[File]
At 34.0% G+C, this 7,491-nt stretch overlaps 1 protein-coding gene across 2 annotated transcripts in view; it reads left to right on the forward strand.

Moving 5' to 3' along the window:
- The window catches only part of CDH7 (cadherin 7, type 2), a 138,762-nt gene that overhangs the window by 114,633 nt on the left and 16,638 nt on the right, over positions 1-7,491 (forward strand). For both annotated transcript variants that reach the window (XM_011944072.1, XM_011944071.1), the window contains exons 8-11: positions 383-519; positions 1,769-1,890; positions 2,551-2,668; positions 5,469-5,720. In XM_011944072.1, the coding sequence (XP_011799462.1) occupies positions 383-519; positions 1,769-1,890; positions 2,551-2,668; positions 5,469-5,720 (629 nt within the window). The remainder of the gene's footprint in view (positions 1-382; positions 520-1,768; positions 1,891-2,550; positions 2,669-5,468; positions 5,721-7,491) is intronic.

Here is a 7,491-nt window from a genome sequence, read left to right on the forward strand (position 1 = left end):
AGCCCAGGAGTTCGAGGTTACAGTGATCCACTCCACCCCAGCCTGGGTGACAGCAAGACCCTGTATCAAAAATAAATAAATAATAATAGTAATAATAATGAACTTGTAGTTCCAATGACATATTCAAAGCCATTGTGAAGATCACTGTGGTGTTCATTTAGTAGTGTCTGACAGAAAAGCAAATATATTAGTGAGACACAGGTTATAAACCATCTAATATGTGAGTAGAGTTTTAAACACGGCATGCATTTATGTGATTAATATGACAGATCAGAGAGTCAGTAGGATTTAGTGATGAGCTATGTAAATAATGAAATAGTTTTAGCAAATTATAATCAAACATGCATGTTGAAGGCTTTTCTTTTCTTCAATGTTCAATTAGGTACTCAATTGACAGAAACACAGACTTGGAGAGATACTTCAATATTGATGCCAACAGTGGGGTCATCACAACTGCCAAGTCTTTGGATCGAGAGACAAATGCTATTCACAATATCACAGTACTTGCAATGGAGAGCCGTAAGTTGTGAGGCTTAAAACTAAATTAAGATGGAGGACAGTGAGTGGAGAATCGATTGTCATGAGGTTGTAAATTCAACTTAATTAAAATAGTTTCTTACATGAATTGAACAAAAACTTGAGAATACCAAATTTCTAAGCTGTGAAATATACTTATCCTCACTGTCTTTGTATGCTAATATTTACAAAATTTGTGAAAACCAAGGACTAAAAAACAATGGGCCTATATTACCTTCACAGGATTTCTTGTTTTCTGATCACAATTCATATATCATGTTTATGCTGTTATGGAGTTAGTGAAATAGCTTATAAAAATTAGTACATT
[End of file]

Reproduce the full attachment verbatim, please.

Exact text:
At 34.0% G+C, this 7,491-nt stretch overlaps 1 protein-coding gene across 2 annotated transcripts in view; it reads left to right on the forward strand.

Moving 5' to 3' along the window:
- The window catches only part of CDH7 (cadherin 7, type 2), a 138,762-nt gene that overhangs the window by 114,633 nt on the left and 16,638 nt on the right, over positions 1-7,491 (forward strand). For both annotated transcript variants that reach the window (XM_011944072.1, XM_011944071.1), the window contains exons 8-11: positions 383-519; positions 1,769-1,890; positions 2,551-2,668; positions 5,469-5,720. In XM_011944072.1, the coding sequence (XP_011799462.1) occupies positions 383-519; positions 1,769-1,890; positions 2,551-2,668; positions 5,469-5,720 (629 nt within the window). The remainder of the gene's footprint in view (positions 1-382; positions 520-1,768; positions 1,891-2,550; positions 2,669-5,468; positions 5,721-7,491) is intronic.

Here is a 7,491-nt window from a genome sequence, read left to right on the forward strand (position 1 = left end):
AGCCCAGGAGTTCGAGGTTACAGTGATCCACTCCACCCCAGCCTGGGTGACAGCAAGACCCTGTATCAAAAATAAATAAATAATAATAGTAATAATAATGAACTTGTAGTTCCAATGACATATTCAAAGCCATTGTGAAGATCACTGTGGTGTTCATTTAGTAGTGTCTGACAGAAAAGCAAATATATTAGTGAGACACAGGTTATAAACCATCTAATATGTGAGTAGAGTTTTAAACACGGCATGCATTTATGTGATTAATATGACAGATCAGAGAGTCAGTAGGATTTAGTGATGAGCTATGTAAATAATGAAATAGTTTTAGCAAATTATAATCAAACATGCATGTTGAAGGCTTTTCTTTTCTTCAATGTTCAATTAGGTACTCAATTGACAGAAACACAGACTTGGAGAGATACTTCAATATTGATGCCAACAGTGGGGTCATCACAACTGCCAAGTCTTTGGATCGAGAGACAAATGCTATTCACAATATCACAGTACTTGCAATGGAGAGCCGTAAGTTGTGAGGCTTAAAACTAAATTAAGATGGAGGACAGTGAGTGGAGAATCGATTGTCATGAGGTTGTAAATTCAACTTAATTAAAATAGTTTCTTACATGAATTGAACAAAAACTTGAGAATACCAAATTTCTAAGCTGTGAAATATACTTATCCTCACTGTCTTTGTATGCTAATATTTACAAAATTTGTGAAAACCAAGGACTAAAAAACAATGGGCCTATATTACCTTCACAGGATTTCTTGTTTTCTGATCACAATTCATATATCATGTTTATGCTGTTATGGAGTTAGTGAAATAGCTTATAAAAATTAGTACATT